Whether to include compensation information or not is an issue of great debate among nonprofits and for-profits alike. Worries stem from potentially not pulling enough interest or the wrong interest. Additionally, including compensation generally is perceived to decrease the amount of flexibility a company has during negotiations and impair their ability to offer compensation dependent on experience (DOE). However, what you may not realize about DOE job postings is it opens you up to potentially sticky salary negotiations before you even start the interview process. Some candidates will inquire about compensation before taking time out of their day to interview in order to be certain it is in their comfortable range.

Instead, consider listing a compensation range on the job ad itself. Anyone who immediately loses interest because the compensation doesn’t meet a certain dollar amount is really not the kind of candidate that fits your nonprofit anyway.

A range provides the answers job seekers need up front, while reserving negotiations for later on in the process. The candidate can then focus on displaying the best version of themselves in the interview process. They also remain focused on the do-good aspect of applying for employment with a nonprofit organization.

There are several benefits of listing a compensation range on a job posting

 

#4: Use an Applicant Tracking System

As the name implies, the ATS allows you to keep track of applicants during your recruitment process. It also helps you to generate more interest by distributing job posts to multiple job boards and portals. This saves you time and money, better invested in other key aspects of running your organization.

When you choose an ATS, consider one that has integrated Indeed into its platform. Indeed is widely used, cost effective, and maintains strong search engine rankings. This makes it a necessary addition to your distribution plan. If you don’t get this feature, remember to post to Indeed manually.

Finding a wide selection of candidates during recruiting is important, but more-so is utilizing an automated screening process to ensure that the ideal candidates rise to the top. An ATS can automate this process for you. When it comes to choosing a specific program, this depends on the needs of your organization.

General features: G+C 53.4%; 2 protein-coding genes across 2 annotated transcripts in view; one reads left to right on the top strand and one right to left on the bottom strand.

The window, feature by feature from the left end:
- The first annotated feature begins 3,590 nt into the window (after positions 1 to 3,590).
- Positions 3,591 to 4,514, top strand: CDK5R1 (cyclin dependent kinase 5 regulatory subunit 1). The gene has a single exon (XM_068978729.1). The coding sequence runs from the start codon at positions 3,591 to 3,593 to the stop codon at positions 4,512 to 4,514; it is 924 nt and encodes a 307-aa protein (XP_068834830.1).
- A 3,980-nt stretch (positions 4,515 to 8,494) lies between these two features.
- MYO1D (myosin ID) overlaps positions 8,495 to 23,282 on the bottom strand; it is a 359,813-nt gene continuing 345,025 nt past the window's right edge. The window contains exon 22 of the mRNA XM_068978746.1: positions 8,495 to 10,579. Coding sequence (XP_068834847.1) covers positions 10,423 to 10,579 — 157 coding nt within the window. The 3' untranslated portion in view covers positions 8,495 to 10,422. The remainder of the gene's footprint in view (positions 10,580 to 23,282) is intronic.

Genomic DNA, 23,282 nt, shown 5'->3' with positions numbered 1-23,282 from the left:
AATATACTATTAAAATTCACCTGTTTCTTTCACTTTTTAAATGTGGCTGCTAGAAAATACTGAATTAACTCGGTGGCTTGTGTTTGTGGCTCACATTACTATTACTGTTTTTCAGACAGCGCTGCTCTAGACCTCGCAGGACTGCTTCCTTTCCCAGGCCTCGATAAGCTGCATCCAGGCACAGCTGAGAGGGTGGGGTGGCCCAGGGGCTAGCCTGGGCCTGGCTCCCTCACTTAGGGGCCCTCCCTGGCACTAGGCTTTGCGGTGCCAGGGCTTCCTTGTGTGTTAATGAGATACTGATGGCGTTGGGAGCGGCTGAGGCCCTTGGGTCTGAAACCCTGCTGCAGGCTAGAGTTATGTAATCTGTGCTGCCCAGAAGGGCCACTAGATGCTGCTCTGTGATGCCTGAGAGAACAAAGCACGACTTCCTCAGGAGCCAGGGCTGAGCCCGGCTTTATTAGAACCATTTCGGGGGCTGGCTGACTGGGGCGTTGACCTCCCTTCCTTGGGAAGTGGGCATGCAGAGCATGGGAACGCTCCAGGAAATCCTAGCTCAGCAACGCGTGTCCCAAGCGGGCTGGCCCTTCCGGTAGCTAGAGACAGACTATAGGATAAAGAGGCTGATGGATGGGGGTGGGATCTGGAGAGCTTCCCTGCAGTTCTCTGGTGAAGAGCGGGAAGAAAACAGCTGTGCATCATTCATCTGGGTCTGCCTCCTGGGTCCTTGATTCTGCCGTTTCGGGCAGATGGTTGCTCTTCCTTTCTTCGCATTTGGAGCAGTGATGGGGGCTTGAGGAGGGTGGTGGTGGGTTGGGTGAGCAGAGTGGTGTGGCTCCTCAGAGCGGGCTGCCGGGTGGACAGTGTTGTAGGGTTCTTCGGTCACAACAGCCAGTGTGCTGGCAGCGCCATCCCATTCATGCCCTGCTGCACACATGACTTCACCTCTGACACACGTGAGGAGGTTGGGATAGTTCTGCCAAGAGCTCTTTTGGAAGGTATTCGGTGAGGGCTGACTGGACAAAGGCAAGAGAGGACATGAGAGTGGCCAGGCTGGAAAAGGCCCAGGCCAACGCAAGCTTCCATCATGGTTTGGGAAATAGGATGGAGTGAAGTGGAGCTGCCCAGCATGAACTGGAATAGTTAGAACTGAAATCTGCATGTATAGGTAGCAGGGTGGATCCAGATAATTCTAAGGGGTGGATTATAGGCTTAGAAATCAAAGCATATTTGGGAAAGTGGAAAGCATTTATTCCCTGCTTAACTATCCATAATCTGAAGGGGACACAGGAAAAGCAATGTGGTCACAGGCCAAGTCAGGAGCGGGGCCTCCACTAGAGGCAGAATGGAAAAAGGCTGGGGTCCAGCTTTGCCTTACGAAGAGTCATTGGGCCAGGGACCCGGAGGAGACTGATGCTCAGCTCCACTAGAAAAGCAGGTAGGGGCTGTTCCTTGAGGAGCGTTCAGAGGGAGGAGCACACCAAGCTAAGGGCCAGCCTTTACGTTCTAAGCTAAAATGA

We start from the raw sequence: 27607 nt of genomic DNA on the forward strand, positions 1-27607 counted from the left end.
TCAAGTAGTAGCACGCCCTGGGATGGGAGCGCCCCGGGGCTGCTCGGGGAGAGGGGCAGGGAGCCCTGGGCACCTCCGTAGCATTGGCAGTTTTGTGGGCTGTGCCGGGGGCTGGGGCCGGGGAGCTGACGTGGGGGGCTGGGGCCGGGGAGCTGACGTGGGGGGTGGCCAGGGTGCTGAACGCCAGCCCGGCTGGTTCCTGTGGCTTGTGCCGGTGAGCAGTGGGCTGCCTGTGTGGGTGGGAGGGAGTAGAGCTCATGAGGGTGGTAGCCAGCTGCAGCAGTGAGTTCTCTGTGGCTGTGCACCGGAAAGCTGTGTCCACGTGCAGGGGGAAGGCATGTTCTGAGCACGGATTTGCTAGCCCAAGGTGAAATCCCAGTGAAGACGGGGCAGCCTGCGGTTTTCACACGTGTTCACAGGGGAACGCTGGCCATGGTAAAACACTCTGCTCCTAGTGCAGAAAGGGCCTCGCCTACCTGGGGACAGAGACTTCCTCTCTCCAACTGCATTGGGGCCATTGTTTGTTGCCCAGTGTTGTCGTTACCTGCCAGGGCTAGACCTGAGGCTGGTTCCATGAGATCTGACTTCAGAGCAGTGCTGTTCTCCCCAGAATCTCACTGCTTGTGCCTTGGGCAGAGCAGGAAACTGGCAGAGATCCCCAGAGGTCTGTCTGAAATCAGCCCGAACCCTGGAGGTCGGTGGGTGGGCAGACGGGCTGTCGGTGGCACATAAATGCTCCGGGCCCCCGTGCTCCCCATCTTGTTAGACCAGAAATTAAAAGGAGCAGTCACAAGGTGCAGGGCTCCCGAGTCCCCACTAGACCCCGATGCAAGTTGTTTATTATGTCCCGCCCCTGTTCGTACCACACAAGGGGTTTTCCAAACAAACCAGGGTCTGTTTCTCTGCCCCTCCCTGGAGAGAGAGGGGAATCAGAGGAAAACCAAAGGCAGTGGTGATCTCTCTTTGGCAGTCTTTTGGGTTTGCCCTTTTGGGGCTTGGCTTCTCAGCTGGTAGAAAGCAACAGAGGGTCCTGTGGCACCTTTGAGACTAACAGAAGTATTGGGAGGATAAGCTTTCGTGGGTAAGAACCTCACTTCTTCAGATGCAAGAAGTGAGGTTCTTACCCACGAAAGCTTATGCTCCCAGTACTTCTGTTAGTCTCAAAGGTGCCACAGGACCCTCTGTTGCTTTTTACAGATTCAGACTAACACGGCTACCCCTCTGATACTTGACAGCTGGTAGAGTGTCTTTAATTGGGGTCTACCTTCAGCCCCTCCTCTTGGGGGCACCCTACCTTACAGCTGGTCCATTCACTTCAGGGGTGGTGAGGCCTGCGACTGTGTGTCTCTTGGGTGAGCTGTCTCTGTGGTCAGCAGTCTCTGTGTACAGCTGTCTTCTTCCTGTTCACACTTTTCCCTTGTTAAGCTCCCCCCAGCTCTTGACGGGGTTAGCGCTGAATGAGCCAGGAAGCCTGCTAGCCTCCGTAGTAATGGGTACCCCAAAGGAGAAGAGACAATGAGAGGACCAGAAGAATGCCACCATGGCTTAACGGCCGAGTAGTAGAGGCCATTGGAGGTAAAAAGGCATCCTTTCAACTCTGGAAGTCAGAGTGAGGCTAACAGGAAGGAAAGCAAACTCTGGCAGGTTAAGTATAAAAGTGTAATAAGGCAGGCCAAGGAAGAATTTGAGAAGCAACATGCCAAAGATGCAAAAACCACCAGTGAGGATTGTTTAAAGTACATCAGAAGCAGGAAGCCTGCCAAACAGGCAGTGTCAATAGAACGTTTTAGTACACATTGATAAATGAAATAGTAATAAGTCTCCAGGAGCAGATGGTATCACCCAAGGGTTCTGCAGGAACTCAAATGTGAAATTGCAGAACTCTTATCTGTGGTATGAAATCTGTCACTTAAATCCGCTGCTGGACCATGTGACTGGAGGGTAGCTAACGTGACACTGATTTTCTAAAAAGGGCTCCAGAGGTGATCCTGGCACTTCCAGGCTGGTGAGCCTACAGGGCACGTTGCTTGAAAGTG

Here are the three we recommend at Mission Edge and why each one may or may not best serve your needs:

  • ClearCompany: This is the ATS we use at Mission Edge. It is web-based and best serves micro to medium-size organizations. It doesn’t integrate with a lot of other programs but covers the basics, such as Dropbox and eSkill. Prices vary.
  • BambooHR: For a more feature-rich experience with mobile capabilities, consider Bamboo. Unlike ClearCompany, you can access the platform via smartphone apps. It, too, serves micro to medium-size organizations. It has the most integrations of the three options at 167 3rd party integrations. These include Indeed, Google Calendar and Greenhouse. Pricing starts at $99 per month.
  • ADP Workforce Now: Like Bamboo, ADP is app-friendly. It is flexible enough to suit small businesses to large enterprises alike. It is roughly as feature-rich as Bamboo and comes in at about 109 integrations. These include Microsoft Outlook and QuickBooks. Pricing is only available by quote.

 

Allow your organization to reach it’s fullest potential. Download our HR Health  Scorecard to get started.

 

#5: Encourage Candidates To Submit a Cover Letter

The keyword here is “encourage” not require. Why is this important? Finding candidates whose entire set of skills, knowledge and abilities match or blend with the organization’s mission and focus is essential. The right tests help match these potentials to the positions for which they are the best fit. Tests also help you to quickly identify those who do not match the profile of the ideal candidate.

The cover letter is an easy test at the start of the application process to weed out the people who are only interested in doing the bare minimum. You want a candidate who goes above and beyond the basic requirements.

A cover letter also has perks to you as an employer. It personalizes hires and provides a preliminary understanding of whether or not their work ethic and personality traits align with your organizational culture. Cover letters can be a drag to read at times and for busy nonprofit executives, may seem like overkill. However, in a sector driven so heavily by an impassioned workforce, why wouldn’t you want to give your job seekers a chance to put their mission-match on display?

Here’s what to look for when you do get a cover letter:

  • Does the person express themselves clearly and effectively? Use this to judge communication skills.
  • What are the qualifications the candidate lauds first and focuses on most? This gives you an example of the skills accomplishments they prioritize.
  • Does the candidate take the time to tie their qualifications to the specifics in the job description? If yes, you’ve received a well-thought-out cover letter, which signifies greater interest.
  • Does the candidate express passion for and/or connection to your cause?
  • Did the candidate do any research into your company? Do they mention any current programs they are excited to help run? Do they mention any ideas they would like to try implementing?

 

The Bottom Line

Recruiting is more than just attracting as many candidates as possible. When it comes to nonprofits, it also requires going beyond pulling in the high performers. It’s crucial to ensure a person’s values line up with that of your organization so passion drives their search for employment just as much if not more than dollars and cents.

Would you like to discuss a personal action plan for recruiting at your nonprofit? Mission Edge is here to help. We provide HR consultation services to nonprofits just like yours, so that you can attract the types of candidates you want to fill the positions your organization needs.